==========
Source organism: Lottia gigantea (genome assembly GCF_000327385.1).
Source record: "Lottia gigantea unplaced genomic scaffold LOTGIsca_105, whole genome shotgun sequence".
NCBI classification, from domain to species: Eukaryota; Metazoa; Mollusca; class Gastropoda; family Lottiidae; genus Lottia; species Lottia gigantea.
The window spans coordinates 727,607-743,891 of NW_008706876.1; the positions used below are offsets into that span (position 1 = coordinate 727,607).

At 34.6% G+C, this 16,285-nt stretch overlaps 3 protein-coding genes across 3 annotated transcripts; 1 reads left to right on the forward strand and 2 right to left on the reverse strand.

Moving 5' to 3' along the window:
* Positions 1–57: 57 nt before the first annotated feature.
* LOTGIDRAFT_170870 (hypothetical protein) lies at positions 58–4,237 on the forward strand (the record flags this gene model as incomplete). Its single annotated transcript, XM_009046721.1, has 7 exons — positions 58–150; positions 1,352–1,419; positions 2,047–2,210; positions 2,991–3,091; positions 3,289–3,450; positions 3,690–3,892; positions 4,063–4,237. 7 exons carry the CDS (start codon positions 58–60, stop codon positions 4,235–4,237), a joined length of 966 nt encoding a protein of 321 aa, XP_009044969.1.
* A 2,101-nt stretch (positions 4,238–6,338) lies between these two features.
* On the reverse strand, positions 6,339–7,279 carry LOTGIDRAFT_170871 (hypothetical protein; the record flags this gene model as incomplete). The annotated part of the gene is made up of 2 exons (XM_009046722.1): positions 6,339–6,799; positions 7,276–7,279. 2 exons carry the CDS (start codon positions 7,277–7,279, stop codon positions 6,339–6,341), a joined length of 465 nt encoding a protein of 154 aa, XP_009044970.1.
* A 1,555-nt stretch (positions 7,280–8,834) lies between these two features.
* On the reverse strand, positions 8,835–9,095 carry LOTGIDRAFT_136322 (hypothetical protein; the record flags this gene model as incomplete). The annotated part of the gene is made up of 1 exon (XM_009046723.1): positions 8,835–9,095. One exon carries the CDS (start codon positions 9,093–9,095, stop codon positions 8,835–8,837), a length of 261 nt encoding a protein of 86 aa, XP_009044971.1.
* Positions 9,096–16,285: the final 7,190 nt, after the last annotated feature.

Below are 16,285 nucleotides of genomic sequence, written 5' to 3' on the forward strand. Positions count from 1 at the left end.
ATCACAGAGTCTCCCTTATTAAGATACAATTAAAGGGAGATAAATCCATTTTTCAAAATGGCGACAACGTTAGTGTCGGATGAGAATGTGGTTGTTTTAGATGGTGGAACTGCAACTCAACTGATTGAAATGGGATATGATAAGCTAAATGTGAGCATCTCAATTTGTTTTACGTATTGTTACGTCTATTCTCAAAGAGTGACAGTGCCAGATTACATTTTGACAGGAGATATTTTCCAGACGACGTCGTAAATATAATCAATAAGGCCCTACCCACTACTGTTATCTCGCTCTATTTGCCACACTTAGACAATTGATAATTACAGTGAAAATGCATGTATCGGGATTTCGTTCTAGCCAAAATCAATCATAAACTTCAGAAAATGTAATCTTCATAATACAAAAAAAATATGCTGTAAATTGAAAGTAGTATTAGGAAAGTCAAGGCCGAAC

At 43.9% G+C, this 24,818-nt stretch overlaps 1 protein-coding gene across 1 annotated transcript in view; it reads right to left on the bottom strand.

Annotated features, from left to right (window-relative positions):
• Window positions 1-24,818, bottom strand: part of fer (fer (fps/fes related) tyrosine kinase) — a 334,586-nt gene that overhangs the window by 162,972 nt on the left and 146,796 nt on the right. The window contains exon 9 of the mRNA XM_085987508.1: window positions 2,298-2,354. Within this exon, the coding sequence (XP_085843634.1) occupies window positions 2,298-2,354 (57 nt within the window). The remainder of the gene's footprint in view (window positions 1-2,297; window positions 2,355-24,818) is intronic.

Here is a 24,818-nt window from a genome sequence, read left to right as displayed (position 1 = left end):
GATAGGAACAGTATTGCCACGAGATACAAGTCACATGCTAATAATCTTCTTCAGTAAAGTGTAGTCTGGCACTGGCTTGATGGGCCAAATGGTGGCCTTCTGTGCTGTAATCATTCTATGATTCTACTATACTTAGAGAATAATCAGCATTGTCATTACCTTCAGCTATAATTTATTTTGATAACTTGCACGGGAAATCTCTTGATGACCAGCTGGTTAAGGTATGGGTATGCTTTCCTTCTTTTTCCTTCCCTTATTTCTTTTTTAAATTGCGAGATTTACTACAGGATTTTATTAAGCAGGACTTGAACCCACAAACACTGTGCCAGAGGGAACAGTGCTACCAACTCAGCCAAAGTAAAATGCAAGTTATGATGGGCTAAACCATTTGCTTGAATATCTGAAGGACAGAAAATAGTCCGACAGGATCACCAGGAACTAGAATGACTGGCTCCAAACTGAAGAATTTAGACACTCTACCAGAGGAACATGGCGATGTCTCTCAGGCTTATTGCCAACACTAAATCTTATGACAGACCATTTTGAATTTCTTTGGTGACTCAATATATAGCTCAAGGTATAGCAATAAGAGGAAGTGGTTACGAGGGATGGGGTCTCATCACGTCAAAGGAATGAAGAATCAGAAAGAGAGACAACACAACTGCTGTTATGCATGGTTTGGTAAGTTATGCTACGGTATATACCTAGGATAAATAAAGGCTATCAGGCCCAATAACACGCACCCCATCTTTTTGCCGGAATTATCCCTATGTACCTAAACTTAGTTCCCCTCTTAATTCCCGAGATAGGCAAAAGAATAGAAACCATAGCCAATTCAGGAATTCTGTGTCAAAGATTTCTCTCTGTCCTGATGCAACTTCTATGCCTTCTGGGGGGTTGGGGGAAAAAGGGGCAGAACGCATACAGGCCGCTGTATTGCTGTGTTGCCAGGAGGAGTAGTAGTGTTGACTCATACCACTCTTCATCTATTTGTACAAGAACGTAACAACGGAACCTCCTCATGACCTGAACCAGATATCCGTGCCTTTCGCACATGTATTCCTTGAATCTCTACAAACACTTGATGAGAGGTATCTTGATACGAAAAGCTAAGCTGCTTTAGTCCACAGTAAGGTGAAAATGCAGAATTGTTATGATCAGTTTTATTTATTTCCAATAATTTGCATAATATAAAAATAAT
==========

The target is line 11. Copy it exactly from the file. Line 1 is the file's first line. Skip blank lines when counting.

* A 1,555-nt stretch (positions 7,280–8,834) lies between these two features.